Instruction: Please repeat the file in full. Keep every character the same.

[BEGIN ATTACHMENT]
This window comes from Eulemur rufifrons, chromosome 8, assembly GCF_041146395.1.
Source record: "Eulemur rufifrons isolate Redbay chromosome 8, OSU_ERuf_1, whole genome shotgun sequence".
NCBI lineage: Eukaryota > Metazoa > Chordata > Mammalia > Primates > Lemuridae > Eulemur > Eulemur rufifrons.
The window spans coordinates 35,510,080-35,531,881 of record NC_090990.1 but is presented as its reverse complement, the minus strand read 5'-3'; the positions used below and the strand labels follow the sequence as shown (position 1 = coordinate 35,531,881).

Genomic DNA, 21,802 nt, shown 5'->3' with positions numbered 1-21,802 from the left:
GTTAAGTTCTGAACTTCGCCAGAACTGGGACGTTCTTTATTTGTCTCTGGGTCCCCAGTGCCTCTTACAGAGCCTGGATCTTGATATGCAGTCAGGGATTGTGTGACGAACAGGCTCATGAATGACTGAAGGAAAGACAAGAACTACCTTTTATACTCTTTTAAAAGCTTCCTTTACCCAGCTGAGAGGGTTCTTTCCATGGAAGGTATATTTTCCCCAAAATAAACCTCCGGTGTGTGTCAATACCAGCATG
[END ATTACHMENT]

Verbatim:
This window comes from Eulemur rufifrons, chromosome 8, assembly GCF_041146395.1.
Source record: "Eulemur rufifrons isolate Redbay chromosome 8, OSU_ERuf_1, whole genome shotgun sequence".
NCBI lineage: Eukaryota > Metazoa > Chordata > Mammalia > Primates > Lemuridae > Eulemur > Eulemur rufifrons.
The window spans coordinates 35,510,080-35,531,881 of record NC_090990.1 but is presented as its reverse complement, the minus strand read 5'-3'; the positions used below and the strand labels follow the sequence as shown (position 1 = coordinate 35,531,881).

Genomic DNA, 21,802 nt, shown 5'->3' with positions numbered 1-21,802 from the left:
GTTAAGTTCTGAACTTCGCCAGAACTGGGACGTTCTTTATTTGTCTCTGGGTCCCCAGTGCCTCTTACAGAGCCTGGATCTTGATATGCAGTCAGGGATTGTGTGACGAACAGGCTCATGAATGACTGAAGGAAAGACAAGAACTACCTTTTATACTCTTTTAAAAGCTTCCTTTACCCAGCTGAGAGGGTTCTTTCCATGGAAGGTATATTTTCCCCAAAATAAACCTCCGGTGTGTGTCAATACCAGCATG